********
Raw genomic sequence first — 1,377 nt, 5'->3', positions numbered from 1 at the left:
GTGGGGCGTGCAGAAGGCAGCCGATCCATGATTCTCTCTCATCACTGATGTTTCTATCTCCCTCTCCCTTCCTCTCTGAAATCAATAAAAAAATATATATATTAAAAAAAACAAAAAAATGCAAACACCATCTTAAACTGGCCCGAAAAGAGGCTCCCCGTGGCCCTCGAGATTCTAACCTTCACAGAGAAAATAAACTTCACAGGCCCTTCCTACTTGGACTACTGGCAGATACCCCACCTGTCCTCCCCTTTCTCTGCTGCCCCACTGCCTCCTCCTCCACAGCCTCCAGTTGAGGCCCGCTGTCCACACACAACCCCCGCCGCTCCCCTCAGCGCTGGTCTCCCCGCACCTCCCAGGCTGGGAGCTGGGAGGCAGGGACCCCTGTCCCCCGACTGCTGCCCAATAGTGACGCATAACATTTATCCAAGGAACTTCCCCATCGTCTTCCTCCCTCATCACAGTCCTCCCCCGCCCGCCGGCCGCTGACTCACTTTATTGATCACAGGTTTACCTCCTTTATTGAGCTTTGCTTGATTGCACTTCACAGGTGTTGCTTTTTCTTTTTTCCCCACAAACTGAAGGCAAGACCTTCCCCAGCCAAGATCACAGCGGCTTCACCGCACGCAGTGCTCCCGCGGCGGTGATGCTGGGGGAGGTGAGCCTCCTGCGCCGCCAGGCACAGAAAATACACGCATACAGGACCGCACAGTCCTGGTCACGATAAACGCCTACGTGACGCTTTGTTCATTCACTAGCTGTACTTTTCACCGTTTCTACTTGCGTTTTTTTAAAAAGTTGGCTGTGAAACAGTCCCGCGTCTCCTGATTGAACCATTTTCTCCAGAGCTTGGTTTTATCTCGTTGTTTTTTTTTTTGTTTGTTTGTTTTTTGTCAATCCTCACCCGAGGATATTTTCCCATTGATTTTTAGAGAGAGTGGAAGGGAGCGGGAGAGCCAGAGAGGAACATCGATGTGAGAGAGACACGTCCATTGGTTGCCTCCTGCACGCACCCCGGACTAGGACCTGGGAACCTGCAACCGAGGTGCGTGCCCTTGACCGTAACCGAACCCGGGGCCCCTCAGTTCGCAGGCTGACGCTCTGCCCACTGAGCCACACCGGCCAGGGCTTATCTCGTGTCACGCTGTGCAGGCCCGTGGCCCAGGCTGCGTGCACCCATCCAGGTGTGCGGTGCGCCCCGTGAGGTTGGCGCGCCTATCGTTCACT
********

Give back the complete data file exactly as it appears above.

Raw genomic sequence first — 1,377 nt, 5'->3', positions numbered from 1 at the left:
GTGGGGCGTGCAGAAGGCAGCCGATCCATGATTCTCTCTCATCACTGATGTTTCTATCTCCCTCTCCCTTCCTCTCTGAAATCAATAAAAAAATATATATATTAAAAAAAACAAAAAAATGCAAACACCATCTTAAACTGGCCCGAAAAGAGGCTCCCCGTGGCCCTCGAGATTCTAACCTTCACAGAGAAAATAAACTTCACAGGCCCTTCCTACTTGGACTACTGGCAGATACCCCACCTGTCCTCCCCTTTCTCTGCTGCCCCACTGCCTCCTCCTCCACAGCCTCCAGTTGAGGCCCGCTGTCCACACACAACCCCCGCCGCTCCCCTCAGCGCTGGTCTCCCCGCACCTCCCAGGCTGGGAGCTGGGAGGCAGGGACCCCTGTCCCCCGACTGCTGCCCAATAGTGACGCATAACATTTATCCAAGGAACTTCCCCATCGTCTTCCTCCCTCATCACAGTCCTCCCCCGCCCGCCGGCCGCTGACTCACTTTATTGATCACAGGTTTACCTCCTTTATTGAGCTTTGCTTGATTGCACTTCACAGGTGTTGCTTTTTCTTTTTTCCCCACAAACTGAAGGCAAGACCTTCCCCAGCCAAGATCACAGCGGCTTCACCGCACGCAGTGCTCCCGCGGCGGTGATGCTGGGGGAGGTGAGCCTCCTGCGCCGCCAGGCACAGAAAATACACGCATACAGGACCGCACAGTCCTGGTCACGATAAACGCCTACGTGACGCTTTGTTCATTCACTAGCTGTACTTTTCACCGTTTCTACTTGCGTTTTTTTAAAAAGTTGGCTGTGAAACAGTCCCGCGTCTCCTGATTGAACCATTTTCTCCAGAGCTTGGTTTTATCTCGTTGTTTTTTTTTTTGTTTGTTTGTTTTTTGTCAATCCTCACCCGAGGATATTTTCCCATTGATTTTTAGAGAGAGTGGAAGGGAGCGGGAGAGCCAGAGAGGAACATCGATGTGAGAGAGACACGTCCATTGGTTGCCTCCTGCACGCACCCCGGACTAGGACCTGGGAACCTGCAACCGAGGTGCGTGCCCTTGACCGTAACCGAACCCGGGGCCCCTCAGTTCGCAGGCTGACGCTCTGCCCACTGAGCCACACCGGCCAGGGCTTATCTCGTGTCACGCTGTGCAGGCCCGTGGCCCAGGCTGCGTGCACCCATCCAGGTGTGCGGTGCGCCCCGTGAGGTTGGCGCGCCTATCGTTCACT